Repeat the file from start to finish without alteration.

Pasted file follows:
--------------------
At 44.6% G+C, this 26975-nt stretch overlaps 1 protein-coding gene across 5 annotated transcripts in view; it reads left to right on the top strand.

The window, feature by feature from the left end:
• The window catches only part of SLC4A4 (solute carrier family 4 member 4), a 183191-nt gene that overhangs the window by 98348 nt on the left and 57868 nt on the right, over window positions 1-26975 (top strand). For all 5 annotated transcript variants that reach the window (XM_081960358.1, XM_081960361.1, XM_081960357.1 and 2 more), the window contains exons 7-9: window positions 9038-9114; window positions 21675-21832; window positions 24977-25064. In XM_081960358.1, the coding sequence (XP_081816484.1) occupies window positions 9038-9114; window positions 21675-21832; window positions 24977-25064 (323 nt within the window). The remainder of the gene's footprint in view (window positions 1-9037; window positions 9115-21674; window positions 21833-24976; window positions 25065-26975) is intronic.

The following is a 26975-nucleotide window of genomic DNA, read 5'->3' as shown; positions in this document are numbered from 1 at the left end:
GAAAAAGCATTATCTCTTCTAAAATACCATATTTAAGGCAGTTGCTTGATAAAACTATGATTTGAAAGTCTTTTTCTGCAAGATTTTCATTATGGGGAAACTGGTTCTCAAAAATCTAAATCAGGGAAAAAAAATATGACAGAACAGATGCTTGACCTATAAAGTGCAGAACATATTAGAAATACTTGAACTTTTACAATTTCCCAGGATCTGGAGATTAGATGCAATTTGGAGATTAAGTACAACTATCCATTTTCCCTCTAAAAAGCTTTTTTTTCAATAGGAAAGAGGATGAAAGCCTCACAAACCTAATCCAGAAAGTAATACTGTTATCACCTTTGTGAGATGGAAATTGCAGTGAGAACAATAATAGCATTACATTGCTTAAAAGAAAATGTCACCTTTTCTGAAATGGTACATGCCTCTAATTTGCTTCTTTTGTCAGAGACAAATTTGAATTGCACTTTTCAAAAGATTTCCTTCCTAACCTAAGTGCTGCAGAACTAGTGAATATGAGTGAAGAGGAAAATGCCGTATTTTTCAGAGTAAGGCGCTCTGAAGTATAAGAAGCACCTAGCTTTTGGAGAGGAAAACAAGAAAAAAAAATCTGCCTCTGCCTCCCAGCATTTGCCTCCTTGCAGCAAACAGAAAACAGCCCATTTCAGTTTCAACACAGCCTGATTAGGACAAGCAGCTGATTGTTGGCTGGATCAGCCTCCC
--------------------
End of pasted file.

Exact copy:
At 44.6% G+C, this 26975-nt stretch overlaps 1 protein-coding gene across 5 annotated transcripts in view; it reads left to right on the top strand.

The window, feature by feature from the left end:
• The window catches only part of SLC4A4 (solute carrier family 4 member 4), a 183191-nt gene that overhangs the window by 98348 nt on the left and 57868 nt on the right, over window positions 1-26975 (top strand). For all 5 annotated transcript variants that reach the window (XM_081960358.1, XM_081960361.1, XM_081960357.1 and 2 more), the window contains exons 7-9: window positions 9038-9114; window positions 21675-21832; window positions 24977-25064. In XM_081960358.1, the coding sequence (XP_081816484.1) occupies window positions 9038-9114; window positions 21675-21832; window positions 24977-25064 (323 nt within the window). The remainder of the gene's footprint in view (window positions 1-9037; window positions 9115-21674; window positions 21833-24976; window positions 25065-26975) is intronic.

The following is a 26975-nucleotide window of genomic DNA, read 5'->3' as shown; positions in this document are numbered from 1 at the left end:
GAAAAAGCATTATCTCTTCTAAAATACCATATTTAAGGCAGTTGCTTGATAAAACTATGATTTGAAAGTCTTTTTCTGCAAGATTTTCATTATGGGGAAACTGGTTCTCAAAAATCTAAATCAGGGAAAAAAAATATGACAGAACAGATGCTTGACCTATAAAGTGCAGAACATATTAGAAATACTTGAACTTTTACAATTTCCCAGGATCTGGAGATTAGATGCAATTTGGAGATTAAGTACAACTATCCATTTTCCCTCTAAAAAGCTTTTTTTTCAATAGGAAAGAGGATGAAAGCCTCACAAACCTAATCCAGAAAGTAATACTGTTATCACCTTTGTGAGATGGAAATTGCAGTGAGAACAATAATAGCATTACATTGCTTAAAAGAAAATGTCACCTTTTCTGAAATGGTACATGCCTCTAATTTGCTTCTTTTGTCAGAGACAAATTTGAATTGCACTTTTCAAAAGATTTCCTTCCTAACCTAAGTGCTGCAGAACTAGTGAATATGAGTGAAGAGGAAAATGCCGTATTTTTCAGAGTAAGGCGCTCTGAAGTATAAGAAGCACCTAGCTTTTGGAGAGGAAAACAAGAAAAAAAAATCTGCCTCTGCCTCCCAGCATTTGCCTCCTTGCAGCAAACAGAAAACAGCCCATTTCAGTTTCAACACAGCCTGATTAGGACAAGCAGCTGATTGTTGGCTGGATCAGCCTCCC